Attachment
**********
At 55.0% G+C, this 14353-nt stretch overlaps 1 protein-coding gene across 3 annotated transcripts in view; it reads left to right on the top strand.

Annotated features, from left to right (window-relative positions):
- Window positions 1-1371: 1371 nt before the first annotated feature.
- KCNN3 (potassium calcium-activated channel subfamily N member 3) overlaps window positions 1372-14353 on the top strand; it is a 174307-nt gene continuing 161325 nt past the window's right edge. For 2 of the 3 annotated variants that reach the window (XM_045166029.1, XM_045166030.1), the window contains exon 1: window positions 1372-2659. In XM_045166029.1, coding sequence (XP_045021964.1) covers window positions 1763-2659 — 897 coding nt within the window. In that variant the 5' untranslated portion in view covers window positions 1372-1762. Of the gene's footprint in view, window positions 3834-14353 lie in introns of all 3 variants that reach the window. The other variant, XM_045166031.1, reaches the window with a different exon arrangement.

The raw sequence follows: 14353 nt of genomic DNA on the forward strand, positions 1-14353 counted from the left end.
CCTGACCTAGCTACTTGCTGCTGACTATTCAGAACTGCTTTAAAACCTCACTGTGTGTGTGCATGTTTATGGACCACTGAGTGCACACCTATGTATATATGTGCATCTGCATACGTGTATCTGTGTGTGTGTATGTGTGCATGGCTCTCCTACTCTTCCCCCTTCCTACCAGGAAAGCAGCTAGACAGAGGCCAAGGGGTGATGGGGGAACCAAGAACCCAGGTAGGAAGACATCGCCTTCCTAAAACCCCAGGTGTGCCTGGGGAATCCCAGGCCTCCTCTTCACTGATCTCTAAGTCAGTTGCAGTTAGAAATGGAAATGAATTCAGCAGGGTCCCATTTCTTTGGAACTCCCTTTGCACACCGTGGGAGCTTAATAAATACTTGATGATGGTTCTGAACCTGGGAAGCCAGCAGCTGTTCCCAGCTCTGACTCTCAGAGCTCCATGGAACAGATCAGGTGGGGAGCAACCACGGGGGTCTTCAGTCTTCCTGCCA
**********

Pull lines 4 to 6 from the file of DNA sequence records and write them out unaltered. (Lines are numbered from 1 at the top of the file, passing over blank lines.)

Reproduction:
- KCNN3 (potassium calcium-activated channel subfamily N member 3) overlaps window positions 1372-14353 on the top strand; it is a 174307-nt gene continuing 161325 nt past the window's right edge. For 2 of the 3 annotated variants that reach the window (XM_045166029.1, XM_045166030.1), the window contains exon 1: window positions 1372-2659. In XM_045166029.1, coding sequence (XP_045021964.1) covers window positions 1763-2659 — 897 coding nt within the window. In that variant the 5' untranslated portion in view covers window positions 1372-1762. Of the gene's footprint in view, window positions 3834-14353 lie in introns of all 3 variants that reach the window. The other variant, XM_045166031.1, reaches the window with a different exon arrangement.

The raw sequence follows: 14353 nt of genomic DNA on the forward strand, positions 1-14353 counted from the left end.
CCTGACCTAGCTACTTGCTGCTGACTATTCAGAACTGCTTTAAAACCTCACTGTGTGTGTGCATGTTTATGGACCACTGAGTGCACACCTATGTATATATGTGCATCTGCATACGTGTATCTGTGTGTGTGTATGTGTGCATGGCTCTCCTACTCTTCCCCCTTCCTACCAGGAAAGCAGCTAGACAGAGGCCAAGGGGTGATGGGGGAACCAAGAACCCAGGTAGGAAGACATCGCCTTCCTAAAACCCCAGGTGTGCCTGGGGAATCCCAGGCCTCCTCTTCACTGATCTCTAAGTCAGTTGCAGTTAGAAATGGAAATGAATTCAGCAGGGTCCCATTTCTTTGGAACTCCCTTTGCACACCGTGGGAGCTTAATAAATACTTGATGATGGTTCTGAACCTGGGAAGCCAGCAGCTGTTCCCAGCTCTGACTCTCAGAGCTCCATGGAACAGATCAGGTGGGGAGCAACCACGGGGGTCTTCAGTCTTCCTGCCA